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The landmark book that made "intelligent design" into an anti-evolution battle cry turns 20-years-old next week.
Phillip E. Johnson's Darwin on Trial has provoked extreme reactions ever since it first challenged Charles Darwin's theory of evolution in 1991. Now considered a classic defense of intelligent design, it's still stirring debate in the scientific community with its 20th anniversary edition.
"Phillip E. Johnson’s work brought the intelligent design movement together," said Casey Luskin, a research coordinator for the Discovery Institute, an intelligent design advocacy group. "It is a criticism of Darwin's theory of evolution on scientific grounds. It has really united a lot of people."
Darwin, an English naturalist from the 19th century, set the stage for the evolution debate when he published his 1859 treatise On the Origin of the Species. It argued that all life descended from common ancestors and then evolved through "natural selection," or the process by which favorable biological traits are passed to a species' offspring to preserve that species. The theory is now an essential part of contemporary science.
"Evolution is one of the most robust and widely accepted principles of modern science," wrote the Board of Directors for the American Association for the Advancement of Science in their 2006 "Statement on the Teaching of Evolution." "It is the foundation for research in a wide array of scientific fields, and accordingly, a core element in science education."
Darwin's theory soon courted detractors concerned about its reliance on random chance for explaining natural selection. Such a theory, they worried, turned life into something ultimately chaotic and meaningless.
"Darwin's theory of evolution can best be understood as a theory of unintelligent design," said Art Battson, the director of instructional resources for the Access Research Group, a scientific information group. "Johnson rightly pointed out in Darwin on Trial that most scientists consider unintelligent design to be the only scientific explanation because natural science is restricted to purely natural philosophy."
Johnson's theory of intelligent design thus deeply moved thinkers who disliked science's reliance on events that exist only in empirically-testable nature. Intelligent design arose out of this initial protest, and has since proposed that evolution is guided by a creative intelligence rather than randomness.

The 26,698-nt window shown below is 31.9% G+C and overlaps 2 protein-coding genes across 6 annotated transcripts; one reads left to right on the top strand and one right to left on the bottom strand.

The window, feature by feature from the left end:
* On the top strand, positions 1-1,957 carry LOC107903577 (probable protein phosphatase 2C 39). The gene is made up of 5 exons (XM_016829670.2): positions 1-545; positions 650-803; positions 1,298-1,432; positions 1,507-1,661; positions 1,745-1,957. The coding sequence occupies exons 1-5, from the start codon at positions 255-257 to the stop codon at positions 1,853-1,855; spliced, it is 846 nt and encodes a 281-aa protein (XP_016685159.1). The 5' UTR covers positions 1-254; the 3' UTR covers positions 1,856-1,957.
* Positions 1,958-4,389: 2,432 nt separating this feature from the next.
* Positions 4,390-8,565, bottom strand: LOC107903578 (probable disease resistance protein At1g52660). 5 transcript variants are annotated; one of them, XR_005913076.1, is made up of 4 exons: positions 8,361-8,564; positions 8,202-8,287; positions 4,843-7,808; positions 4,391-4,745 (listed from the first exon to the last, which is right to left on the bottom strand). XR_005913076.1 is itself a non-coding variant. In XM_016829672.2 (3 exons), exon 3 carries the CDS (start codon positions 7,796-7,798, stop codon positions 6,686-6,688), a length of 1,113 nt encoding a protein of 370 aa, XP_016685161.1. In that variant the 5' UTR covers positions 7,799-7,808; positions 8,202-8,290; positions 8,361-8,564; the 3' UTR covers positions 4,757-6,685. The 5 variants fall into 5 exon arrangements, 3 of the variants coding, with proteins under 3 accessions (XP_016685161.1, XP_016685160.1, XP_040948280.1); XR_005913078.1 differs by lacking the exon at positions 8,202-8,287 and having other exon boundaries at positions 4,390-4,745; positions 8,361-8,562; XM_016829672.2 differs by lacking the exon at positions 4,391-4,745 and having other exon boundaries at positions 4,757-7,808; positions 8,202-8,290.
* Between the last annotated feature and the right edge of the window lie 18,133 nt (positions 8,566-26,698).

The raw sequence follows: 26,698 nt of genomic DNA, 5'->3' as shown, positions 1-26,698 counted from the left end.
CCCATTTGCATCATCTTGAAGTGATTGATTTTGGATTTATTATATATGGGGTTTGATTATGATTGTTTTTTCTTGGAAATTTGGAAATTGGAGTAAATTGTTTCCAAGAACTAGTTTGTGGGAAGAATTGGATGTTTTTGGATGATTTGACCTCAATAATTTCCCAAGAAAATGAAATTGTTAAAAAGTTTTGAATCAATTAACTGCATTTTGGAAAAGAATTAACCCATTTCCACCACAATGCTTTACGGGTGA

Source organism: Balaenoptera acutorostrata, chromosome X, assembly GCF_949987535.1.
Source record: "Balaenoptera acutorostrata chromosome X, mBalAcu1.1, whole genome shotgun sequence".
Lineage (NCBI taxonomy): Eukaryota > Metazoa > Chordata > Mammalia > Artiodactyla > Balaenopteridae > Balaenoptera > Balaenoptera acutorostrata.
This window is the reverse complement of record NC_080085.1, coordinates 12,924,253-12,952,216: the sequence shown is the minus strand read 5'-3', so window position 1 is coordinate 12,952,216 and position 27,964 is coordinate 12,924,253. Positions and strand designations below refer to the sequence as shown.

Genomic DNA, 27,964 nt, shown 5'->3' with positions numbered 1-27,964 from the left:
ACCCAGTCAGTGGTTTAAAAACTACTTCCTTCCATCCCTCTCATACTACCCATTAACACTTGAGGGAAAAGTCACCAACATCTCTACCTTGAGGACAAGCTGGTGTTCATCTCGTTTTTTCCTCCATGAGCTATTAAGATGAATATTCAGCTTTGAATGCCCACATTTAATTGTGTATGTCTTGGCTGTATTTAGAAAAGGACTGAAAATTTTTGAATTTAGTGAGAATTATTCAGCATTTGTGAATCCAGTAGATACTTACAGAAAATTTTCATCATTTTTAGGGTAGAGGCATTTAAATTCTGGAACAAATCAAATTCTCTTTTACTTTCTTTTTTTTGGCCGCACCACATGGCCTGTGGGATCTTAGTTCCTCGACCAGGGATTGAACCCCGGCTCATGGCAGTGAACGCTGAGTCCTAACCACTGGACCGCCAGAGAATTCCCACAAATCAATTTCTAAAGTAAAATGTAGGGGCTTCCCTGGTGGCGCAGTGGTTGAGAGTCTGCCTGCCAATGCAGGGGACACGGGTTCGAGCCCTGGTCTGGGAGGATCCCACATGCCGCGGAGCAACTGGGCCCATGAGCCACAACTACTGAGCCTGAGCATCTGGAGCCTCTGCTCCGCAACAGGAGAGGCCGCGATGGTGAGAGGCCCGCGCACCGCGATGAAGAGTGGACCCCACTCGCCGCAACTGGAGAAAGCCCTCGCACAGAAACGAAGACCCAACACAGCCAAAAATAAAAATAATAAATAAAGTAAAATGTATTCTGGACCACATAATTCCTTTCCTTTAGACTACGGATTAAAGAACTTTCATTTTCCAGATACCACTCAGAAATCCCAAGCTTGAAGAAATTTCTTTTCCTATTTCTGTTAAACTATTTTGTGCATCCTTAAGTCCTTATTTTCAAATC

"In biodiversity we find organisms with huge increases in complexity as you move up the ladder," said John Calvert, managing director of the Intelligent Design network. "From a scientific standpoint, the data leads you to the conclusion that the universe arose from intelligence and design. Matter, energy and forces are so fine-tuned that if even one were slightly different, life couldn't have arisen."
The implications of Johnson's argument allowed for the presence of the supernatural in everyday reality. Luskin said it has since downgraded Darwin's theory by revealing its overreliance on random chance.
"The basis of life is the information in our DNA," he said. "We are finding that in many organisms, multiple mutations in their DNA must be present before any benefit is incurred upon that organism. Darwinian Theory has utterly failed to explain many of these complex features. Unguided natural processes don't produce complexity in our experience."
Battson said regardless of whom was right or wrong in the evolution versus intelligent design debate, it afforded a valuable opportunity to discuss God's role in the universe.
"Creation preceded evolution," he said. "Descartes said 'I think, therefore I am.' My bet is that God replied, 'I am, therefore think.'"